Award-winning story set in Oak Harbor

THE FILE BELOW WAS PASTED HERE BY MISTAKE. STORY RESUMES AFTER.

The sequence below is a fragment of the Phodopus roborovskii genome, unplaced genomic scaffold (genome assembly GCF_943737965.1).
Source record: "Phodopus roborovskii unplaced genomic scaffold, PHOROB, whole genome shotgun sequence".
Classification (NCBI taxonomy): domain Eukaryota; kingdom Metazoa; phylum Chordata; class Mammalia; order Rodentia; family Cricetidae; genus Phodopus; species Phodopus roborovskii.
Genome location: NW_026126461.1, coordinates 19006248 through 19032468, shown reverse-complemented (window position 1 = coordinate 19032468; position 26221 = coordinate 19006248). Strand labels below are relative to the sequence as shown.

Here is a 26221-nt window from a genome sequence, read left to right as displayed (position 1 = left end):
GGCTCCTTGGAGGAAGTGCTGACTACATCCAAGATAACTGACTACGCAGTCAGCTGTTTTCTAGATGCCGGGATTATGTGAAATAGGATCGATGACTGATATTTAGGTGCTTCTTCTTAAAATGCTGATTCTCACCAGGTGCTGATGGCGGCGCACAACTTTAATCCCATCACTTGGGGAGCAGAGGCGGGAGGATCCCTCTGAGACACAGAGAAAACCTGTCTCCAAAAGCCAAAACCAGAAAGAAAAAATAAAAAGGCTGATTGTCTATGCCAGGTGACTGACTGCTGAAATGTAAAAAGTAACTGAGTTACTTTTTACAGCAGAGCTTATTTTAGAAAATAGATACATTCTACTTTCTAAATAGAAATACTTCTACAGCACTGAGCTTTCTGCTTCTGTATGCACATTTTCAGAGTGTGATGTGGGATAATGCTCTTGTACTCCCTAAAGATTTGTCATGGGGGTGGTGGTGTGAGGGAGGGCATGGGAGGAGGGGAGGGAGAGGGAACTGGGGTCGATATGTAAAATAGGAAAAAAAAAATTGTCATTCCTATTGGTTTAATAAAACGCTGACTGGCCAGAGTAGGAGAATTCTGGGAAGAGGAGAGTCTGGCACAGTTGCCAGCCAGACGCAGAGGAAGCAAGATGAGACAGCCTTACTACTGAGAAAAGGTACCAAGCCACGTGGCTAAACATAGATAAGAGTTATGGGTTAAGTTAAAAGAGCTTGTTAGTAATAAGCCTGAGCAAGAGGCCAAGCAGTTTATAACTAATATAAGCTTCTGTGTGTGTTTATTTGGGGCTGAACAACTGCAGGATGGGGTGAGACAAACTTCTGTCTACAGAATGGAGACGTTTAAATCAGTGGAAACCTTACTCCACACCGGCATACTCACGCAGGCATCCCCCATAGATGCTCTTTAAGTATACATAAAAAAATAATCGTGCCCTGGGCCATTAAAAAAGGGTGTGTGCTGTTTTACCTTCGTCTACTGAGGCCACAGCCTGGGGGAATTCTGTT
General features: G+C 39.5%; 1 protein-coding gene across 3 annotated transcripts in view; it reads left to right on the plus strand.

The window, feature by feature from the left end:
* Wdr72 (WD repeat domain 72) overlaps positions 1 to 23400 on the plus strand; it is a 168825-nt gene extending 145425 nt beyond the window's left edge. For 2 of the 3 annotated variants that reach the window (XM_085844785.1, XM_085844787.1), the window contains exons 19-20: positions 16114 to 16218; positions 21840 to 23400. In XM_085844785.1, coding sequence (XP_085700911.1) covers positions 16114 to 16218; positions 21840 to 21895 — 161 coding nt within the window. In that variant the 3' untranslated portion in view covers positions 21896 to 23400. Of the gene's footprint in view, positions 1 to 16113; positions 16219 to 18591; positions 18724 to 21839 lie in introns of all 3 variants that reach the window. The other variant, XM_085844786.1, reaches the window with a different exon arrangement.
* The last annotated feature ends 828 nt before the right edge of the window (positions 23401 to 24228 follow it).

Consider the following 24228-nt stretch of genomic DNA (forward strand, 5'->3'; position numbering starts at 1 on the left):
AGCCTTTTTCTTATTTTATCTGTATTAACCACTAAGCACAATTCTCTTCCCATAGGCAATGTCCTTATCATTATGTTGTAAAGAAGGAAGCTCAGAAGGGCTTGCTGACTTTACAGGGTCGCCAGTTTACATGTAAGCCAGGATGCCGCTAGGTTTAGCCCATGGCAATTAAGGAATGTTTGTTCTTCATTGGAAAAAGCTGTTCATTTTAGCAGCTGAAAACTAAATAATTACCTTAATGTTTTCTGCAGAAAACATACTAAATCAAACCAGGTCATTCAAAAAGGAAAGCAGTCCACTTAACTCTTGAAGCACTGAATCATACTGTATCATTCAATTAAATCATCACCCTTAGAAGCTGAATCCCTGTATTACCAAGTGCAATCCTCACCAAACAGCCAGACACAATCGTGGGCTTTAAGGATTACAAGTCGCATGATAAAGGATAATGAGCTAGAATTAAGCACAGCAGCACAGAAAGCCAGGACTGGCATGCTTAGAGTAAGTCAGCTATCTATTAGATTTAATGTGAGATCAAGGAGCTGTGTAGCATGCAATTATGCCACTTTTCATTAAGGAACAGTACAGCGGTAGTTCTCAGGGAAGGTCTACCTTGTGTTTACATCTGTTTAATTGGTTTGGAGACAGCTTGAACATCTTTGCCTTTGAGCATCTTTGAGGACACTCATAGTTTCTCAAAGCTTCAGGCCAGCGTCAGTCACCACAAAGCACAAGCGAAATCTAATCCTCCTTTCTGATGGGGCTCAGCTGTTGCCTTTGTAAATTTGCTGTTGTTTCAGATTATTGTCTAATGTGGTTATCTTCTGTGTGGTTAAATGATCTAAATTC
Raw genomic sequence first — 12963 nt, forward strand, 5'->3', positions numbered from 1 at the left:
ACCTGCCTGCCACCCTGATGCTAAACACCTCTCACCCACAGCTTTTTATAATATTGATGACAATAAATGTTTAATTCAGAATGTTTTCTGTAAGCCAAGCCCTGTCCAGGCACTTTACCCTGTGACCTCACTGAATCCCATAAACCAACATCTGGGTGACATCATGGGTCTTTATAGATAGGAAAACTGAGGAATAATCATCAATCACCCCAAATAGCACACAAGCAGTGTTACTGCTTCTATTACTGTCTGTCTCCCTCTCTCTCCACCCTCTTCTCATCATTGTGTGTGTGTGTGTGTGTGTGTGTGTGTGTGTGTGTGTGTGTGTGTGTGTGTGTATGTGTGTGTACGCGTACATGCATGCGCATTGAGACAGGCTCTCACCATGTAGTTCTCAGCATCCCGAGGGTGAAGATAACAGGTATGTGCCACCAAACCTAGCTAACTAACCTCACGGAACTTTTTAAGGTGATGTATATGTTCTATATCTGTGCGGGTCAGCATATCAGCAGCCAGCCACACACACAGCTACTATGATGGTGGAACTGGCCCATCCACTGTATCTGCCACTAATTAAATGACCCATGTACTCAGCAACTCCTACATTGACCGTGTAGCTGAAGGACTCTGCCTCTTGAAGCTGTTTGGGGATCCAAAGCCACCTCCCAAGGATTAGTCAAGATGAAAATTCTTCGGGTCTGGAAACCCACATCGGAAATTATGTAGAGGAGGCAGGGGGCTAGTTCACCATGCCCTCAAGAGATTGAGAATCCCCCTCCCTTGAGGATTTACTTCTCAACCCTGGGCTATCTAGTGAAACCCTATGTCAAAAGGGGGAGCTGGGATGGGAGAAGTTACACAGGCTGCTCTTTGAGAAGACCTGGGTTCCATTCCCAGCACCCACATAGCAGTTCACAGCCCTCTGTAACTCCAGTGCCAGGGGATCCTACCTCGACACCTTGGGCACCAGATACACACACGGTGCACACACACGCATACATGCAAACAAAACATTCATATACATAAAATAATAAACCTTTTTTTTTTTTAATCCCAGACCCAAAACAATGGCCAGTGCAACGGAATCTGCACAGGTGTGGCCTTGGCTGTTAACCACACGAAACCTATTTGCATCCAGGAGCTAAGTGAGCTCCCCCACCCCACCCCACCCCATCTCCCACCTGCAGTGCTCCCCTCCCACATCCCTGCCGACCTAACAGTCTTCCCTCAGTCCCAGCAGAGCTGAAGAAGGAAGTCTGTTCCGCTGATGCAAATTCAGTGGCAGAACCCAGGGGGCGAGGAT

"The recollections of a boy growing up in Vietnam-era Oak Harbor has already become a successful novel, and next week the screenplay version of the story will receive the top award from among thousands of entries in the Washington State Film Office Competition 2000.Los Angeles-based writer Robert Morgan Fisher used memories of life in and around Capehart housing in the late 1960s and early '70s as a backdrop for his novel Set the Poem Free. Though the book and screenplay are fictional, the underlying story and locations are real, Fisher said by phone this week.There are many things from my childhood in the novel, he said. Oak Harbor is almost a character itself in the book. It was a different town in many ways back then - a whole different world.Fisher, who was in the class of 1977 at Oak Harbor High School, said the novel's inspiration came from a request his father made while on one of many tours of duty in Vietnam.He wrote and asked me to send him the poem 'If' by Rudyard Kipling to post in the ready room of the carrier, said Fisher. He recalled the emotional difficulty he had fulfilling his dad's request and his initial resistance. I had big resentments about him being away and the war itself. But then I thought, what if he was shot down?Though his own father never met that fate, the father in the novel becomes missing in action, leaving the boy hounded by guilt and the family dealing with an uncertain future.Fisher completed the novel almost a year ago after three years of work. He entered it in a fiction writing competition put on by the Internet publishing firm The novel claimed a second-place award, a $5,000 cash prize and an Internet-distribution deal. Next came the award-winning screenplay. On June 26, Fisher will be in Seattle for a presentation of the Washington Film Office award and a special reading of the screenplay by some of Seattle's finest actors. The Washington competition is sponsored by Clear Blue Sky Productions, an independent film company founded by billionaire Paul Allen. It has built a strong reputation within the Hollywood film industry. Accompanying Fisher at the ceremony will be former Oak Harbor High School drama teacher Pat Hawley. Fisher credits Hawley with sparking his career in the arts.She was very influential on me, he said. She ran a very supportive and nurturing drama class. People were encouraged to explore their talents. The plays we did then are still held up as standards.Hawley retired in 1998 after 25 years at the high school, teaching not only drama but English, speech and creative writing as well. She remembered Fisher as a shy student who impressed her with his writing, particularly his music writing.I did think he was very special and had a real gift, she said. She said the 1970s were a glorious time for high school drama in Oak Harbor and that many of her students from that time have gone on to careers in the arts.As for Fisher, he's hoping his screenplay will now catch the eye of a movie producer. In the meantime he's writing comedy for the Premiere Radio Network.By the way, Fisher's younger sister Laura has also become a writer of note. She was senior editor of This Old House magazine and is currently editor of the new eShopper magazine. Her books include The Official eBay Guide to Buying, Selling and Collecting Just About Anything and Weddings For Dummies which she co-wrote with wedding planner Marcy Blum. Laura Fisher Kaiser's writing has appeared in Town & Country, The New York Times, The Los Angeles Times, New York Woman, Texas Monthly and Harper's Bazaar. She attended grade school and began middle school in Oak Harbor.----------------------------* For more information on Robert Morgan Fisher, visit his Web site at * Set the Poem Free is available via the Internet at* For information on the Washington State Film Office Competition 2000 call (206) 956-3200 or e-mail * Pat Hawley will be performing in Gentle Readers, at the Anacortes Community Theatre June 30, and July 1, 7 and 8. The reader's theater production features the works from a variety of authors, from Shakespeare and Tennessee Williams to Ogden Nash and Bob and Ray."

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